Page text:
For many of us, the thought of hot chocolate brings to mind happy childhood memories of being treated with it’s frothy sweetness on cold days, or sipping on it for it’s sleepy warmth before bedtime. However, a Harvard Medical School research team recently proved a case for us older folk to continue indulging in hot chocolate as well. It would seem that this soothing and delicious beverage is not only a sweet treat, but may also hold the key to increased blood flow to the brain, refined cognitive function and improved memory.
The first chocolate-like drink was developed by the Mayans about two thousand years ago. The drink became popular in Europe before being modified and making its way into North America. Today we can get it various ways; made with milk, steaming hot water, or in white or dark chocolate form.
A team at Harvard took sixty people in their seventies who were in relatively good mental health and did not suffer from dementia. The study participants were instructed to drink two cups of hot cocoa every day for thirty days. During this time, participants were not to consume any other chocolate. At the end of the month, each person was given a memory test and an ultrasound to measure the amount of blood flow to their brains. Of the sixty, eighteen who had impaired blood flow to their brain at the beginning of the study showed an 8.3 percent improvement in flow by the end of the study. Those who started out with regular blood flow to the brain showed no improvement or changes.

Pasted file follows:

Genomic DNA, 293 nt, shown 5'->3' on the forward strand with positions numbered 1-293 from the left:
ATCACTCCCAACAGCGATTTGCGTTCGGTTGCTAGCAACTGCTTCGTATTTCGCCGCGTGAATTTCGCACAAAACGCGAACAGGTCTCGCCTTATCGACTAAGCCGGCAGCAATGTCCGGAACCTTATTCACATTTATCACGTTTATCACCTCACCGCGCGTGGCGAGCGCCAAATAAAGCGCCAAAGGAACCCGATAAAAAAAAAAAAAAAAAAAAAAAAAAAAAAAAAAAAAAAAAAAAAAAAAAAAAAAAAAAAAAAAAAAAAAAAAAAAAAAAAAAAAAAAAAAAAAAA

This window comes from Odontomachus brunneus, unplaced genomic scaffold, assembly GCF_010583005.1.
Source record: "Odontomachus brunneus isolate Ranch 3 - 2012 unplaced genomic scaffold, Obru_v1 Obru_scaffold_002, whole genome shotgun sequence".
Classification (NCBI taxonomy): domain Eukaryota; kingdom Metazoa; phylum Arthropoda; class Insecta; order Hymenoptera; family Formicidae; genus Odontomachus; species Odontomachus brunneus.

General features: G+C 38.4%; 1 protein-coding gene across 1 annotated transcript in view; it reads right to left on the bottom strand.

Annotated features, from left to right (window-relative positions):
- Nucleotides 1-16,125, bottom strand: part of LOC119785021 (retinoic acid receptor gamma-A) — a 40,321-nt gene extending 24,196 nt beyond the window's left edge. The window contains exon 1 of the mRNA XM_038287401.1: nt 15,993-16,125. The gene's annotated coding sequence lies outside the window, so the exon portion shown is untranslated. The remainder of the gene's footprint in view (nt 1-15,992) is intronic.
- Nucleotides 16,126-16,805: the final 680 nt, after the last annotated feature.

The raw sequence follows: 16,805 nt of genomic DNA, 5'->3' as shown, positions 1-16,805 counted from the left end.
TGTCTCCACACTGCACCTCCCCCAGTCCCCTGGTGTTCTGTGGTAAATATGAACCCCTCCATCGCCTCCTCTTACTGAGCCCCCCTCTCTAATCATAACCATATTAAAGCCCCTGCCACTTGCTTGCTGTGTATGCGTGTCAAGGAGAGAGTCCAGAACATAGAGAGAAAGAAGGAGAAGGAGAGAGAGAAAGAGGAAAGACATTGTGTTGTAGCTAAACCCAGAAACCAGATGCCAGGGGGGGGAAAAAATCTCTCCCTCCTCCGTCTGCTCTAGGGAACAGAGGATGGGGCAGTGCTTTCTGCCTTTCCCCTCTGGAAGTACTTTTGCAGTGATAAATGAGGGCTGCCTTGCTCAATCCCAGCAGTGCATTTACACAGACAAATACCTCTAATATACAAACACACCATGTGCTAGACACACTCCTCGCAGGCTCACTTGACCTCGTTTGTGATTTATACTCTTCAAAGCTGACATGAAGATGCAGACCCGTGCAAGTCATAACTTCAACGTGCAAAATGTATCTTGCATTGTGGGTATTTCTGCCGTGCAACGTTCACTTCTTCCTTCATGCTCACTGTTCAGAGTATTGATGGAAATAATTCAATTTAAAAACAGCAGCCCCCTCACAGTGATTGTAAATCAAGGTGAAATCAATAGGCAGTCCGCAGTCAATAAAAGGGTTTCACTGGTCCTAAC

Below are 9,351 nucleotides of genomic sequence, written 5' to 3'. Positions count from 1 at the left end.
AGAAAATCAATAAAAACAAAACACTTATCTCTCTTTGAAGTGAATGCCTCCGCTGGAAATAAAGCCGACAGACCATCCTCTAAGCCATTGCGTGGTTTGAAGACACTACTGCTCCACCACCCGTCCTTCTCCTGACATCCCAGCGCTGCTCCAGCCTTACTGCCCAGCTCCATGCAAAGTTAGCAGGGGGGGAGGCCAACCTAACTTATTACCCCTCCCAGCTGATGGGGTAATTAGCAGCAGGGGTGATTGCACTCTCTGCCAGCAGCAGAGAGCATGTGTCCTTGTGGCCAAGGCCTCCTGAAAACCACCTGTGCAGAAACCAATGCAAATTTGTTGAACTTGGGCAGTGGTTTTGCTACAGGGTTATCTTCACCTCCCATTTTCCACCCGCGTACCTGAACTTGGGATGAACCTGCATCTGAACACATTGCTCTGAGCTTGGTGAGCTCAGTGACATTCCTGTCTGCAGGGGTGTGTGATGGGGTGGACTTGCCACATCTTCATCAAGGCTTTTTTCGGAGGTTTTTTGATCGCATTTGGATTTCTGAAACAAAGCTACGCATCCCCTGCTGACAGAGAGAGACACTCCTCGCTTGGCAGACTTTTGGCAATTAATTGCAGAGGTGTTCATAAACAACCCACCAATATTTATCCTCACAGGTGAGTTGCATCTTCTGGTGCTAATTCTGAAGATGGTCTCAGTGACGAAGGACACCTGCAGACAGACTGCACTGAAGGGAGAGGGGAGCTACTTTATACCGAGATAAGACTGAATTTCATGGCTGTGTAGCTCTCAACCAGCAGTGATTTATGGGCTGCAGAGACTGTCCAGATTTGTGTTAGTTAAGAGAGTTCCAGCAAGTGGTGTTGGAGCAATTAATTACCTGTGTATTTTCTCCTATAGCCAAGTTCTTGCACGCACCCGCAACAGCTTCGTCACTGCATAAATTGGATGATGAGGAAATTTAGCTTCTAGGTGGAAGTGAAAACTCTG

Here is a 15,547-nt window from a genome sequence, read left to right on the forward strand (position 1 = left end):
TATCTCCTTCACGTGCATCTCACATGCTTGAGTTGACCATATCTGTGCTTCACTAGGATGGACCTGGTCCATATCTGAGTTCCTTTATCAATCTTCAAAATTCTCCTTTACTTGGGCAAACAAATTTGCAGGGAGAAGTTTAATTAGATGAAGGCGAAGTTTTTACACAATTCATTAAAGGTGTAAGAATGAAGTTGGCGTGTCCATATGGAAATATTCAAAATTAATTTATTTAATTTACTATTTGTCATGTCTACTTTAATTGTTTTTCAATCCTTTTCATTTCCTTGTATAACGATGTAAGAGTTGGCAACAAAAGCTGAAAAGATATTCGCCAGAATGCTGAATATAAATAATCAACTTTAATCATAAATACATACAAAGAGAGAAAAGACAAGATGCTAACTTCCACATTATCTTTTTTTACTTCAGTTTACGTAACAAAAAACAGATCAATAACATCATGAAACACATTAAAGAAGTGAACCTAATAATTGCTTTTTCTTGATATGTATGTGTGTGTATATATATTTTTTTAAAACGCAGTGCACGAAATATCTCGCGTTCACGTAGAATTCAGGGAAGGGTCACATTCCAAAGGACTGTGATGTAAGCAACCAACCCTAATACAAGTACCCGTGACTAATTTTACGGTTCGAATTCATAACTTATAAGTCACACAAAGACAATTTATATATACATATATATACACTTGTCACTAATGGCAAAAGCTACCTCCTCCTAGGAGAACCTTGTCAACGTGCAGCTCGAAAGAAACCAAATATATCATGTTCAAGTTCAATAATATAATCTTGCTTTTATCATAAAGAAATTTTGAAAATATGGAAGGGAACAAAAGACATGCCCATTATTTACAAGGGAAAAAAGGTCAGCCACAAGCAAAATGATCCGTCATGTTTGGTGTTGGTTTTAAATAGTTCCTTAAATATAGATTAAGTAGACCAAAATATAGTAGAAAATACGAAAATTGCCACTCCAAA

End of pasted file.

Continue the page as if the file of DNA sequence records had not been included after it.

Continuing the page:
Interestingly, the participants with improved blood flow in the brain had also shown improvement on the memory tests. This prompted the researchers to conduct MRI scans on certain study participants to detect any brain damage. The scans found that people with impaired blood flow had indeed exhibited damage in some areas of their brains prior to the hot chocolate study. The authors of the study say they are learning more about blood flow in the brain and its connection to cognitive thinking. They believe it may play an important role in different levels of dementia, including Alzheimer’s.
The study, published in the American Academy of Neurology is an important step that could guide further studies in the area of blood flow and the brain.
Such research proposing health and brain benefits of cocoa are hardly coming out of left field. Researchers at the University of L’Aquila in Italy made the connection in 2012 after an experiment with 90 elderly people. Their findings suggest that flavanols, a compound found in cocoa, helped improve brain function when ingested at high levels. In this study, three separate tests were conducted to measure verbal communications, visual ability, and attention span of the participants.
Chocolate also contains a chemical called tryptophan, which impacts the brain. Studies show it produces high levels of serotonin to stimulate feelings of elation. Chocolate is also known to help prevent premature aging, as its antioxidants help to fight free radicals. While all of this is encouraging, keep in mind that chocolate and chocolate drinks tend to contain a high amount of sugar, which can have many negative effects on your health if regularly overindulged in. Talk to your doctor first to see if including chocolate in your diet on a regular basis is the best approach to boost your brain health.